Described as the throwing of a bat in such a way to show off after hitting a home run, an oft debated and increasingly divisive topic within baseball is the home run bat flip.
The act, as simple and innocent as it may seem, steals headlines and stimulates debate. Often, millennials love it and traditionalists are absolutely enraged by it. One thing both sides of the ledger will agree upon though is that its frequency and media coverage in recent years has increased dramatically.
On Wednesday, Chicago White Sox shortstop Tim Anderson became the latest headline creator when he crushed the 50th home run of his career and followed it up with a bat flip for the ages – a javelin-like hurl towards his teammates in the dugout. Sure enough, the inevitable retaliation followed a few innings later when he was plunked by Kansas City Royals hurler Brad Keller, an act which sparked a bench-clearing brawl and lead to four ejections, including that of Anderson.
As predictable as a windy Chicago day in October, Twitter went into meltdown.
This, over a bat flip.
If you don’t like the bat flip, don’t serve up meatballs that get jacked. https://t.co/IHwMjOsDAI
— DC ✍🏼🎙 (@DanClarkSports) April 17, 2019
Yet again, the bat flip had started a war and the baseball community was divided.
In most Asian baseball playing nations – Korea, Japan, and Taiwan to name a few – the bat flip dates back to the early 1990s and remains popular and well celebrated. Likewise, it does in many Latin American leagues too. In the United Stats though, it’s traditionally been frowned upon and considered rude and against baseball etiquette. Like other divisive topics, it remains one of baseball’s unwritten rules – rules which exist to encourage humility and discourage actions which may be perceived as arrogant or ‘showing up’ an opponent.
One of the more notorious bat flips in recent memory, Jose Bautista’s epic toss after monstering a go-ahead 3-run shot in Game 5 of the 2015 ALDS against the Texas Rangers, almost broke social media and quickly became one of the most popular baseball memes of all time.
Others who have followed suit in recent years include Yasiel Puig, Asdrubal Cabrera, and Edwin Encarnacion – all of which hailing from South American nations where baseball is played with unrivalled levels of flair, excitement, enjoyment, and showmanship.
Following Anderson’s heavily discussed bat flip on Wednesday I immediately voiced my opinion on Twitter, noting how in every other North American sport scoring is celebrated and rarely deemed offensive. Touchdowns, slam dunks, and slap shots are often followed by celebrations full of energy, excitement, and passion. In baseball though, especially after a home run is hit, it’s different. Despite being one of the most dramatic ways to score on the baseball field, an overzealous celebration after sending a moonshot into the bleachers continues to upset fans by the thousands.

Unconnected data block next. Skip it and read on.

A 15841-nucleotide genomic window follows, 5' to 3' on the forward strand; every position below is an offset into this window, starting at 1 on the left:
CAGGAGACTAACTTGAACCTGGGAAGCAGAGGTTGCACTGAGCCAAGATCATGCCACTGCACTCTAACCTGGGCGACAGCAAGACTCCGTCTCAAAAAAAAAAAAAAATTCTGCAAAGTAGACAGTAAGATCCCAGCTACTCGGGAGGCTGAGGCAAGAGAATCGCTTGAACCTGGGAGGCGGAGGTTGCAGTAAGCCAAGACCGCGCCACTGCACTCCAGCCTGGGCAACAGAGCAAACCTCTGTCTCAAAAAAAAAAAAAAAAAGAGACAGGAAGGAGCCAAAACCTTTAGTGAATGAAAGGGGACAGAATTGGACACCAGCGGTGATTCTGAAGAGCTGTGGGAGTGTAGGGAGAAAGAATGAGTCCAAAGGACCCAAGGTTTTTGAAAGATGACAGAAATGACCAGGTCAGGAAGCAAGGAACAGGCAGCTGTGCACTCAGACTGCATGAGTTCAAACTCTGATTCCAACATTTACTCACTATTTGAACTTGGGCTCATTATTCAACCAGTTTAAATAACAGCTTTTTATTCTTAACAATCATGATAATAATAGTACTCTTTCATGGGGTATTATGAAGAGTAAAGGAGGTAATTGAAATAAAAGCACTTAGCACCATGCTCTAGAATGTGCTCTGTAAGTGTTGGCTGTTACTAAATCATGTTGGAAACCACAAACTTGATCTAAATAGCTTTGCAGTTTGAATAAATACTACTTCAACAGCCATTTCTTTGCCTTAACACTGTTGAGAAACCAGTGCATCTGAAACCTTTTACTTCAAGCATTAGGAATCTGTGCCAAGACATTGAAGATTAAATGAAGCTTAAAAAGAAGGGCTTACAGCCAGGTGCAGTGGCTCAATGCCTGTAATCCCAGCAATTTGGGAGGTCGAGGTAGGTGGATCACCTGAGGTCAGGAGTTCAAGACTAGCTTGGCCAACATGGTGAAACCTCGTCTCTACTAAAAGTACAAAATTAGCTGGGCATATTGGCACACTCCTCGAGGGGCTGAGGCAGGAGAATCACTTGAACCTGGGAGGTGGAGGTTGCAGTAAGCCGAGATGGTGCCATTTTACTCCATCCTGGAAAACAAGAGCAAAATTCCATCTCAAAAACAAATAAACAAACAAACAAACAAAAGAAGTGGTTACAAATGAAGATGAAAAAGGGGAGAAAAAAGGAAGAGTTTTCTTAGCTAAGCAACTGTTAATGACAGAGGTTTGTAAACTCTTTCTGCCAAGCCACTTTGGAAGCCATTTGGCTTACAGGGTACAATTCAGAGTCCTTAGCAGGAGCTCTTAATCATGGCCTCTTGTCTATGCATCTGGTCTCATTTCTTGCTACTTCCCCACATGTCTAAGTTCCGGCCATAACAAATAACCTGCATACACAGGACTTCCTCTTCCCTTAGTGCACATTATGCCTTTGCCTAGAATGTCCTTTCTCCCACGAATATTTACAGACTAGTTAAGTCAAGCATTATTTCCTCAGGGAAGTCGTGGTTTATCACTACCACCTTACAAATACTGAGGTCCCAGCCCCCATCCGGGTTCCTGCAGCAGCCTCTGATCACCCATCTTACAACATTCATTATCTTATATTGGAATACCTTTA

That needs to change.
Major League Baseball is forever widening its reach, searching all corners of the globe to bring in the best baseball talent on offer. The number of Asian and Latino players gracing major league fields continues to grow and will remain that way for the foreseeable future. With that, comes a level of diversity never seen before. Not only are we being introduced to new players and new fans, we’re also being introduced to new cultures – many of which play, watch, and celebrate baseball in a way that’s vastly different to the way it’s been in the United States for more than 150 years. These new cultures rub off on teammates and younger generations growing up idolizing their heroes on television and in ballparks all over the country.
This increasing level of diversity within baseball and the desire of this new generation of baseball fans to be entertained needs to be acknowledged and accepted. Like many other sports around the world, baseball needs to embrace change. Between longer working hours, a stronger emphasis on ongoing education, and the struggle of striking a balanced lifestyle, society is more time poor than ever before. People want to spend their decreasing amount of free time being entertained. The unwritten rules of the past, created for no other reason than to show the highest amount of respect to an opponent, are – like it or not – outdated and largely irrelevant. There are many ways to disrespect an opponent on a baseball field and flipping a bat during an emotionally-charged act of celebration is not one of them. A bat flip can excite a crowd, it can lift a team, and with an acceptance of our changing game, it can certainly be embraced.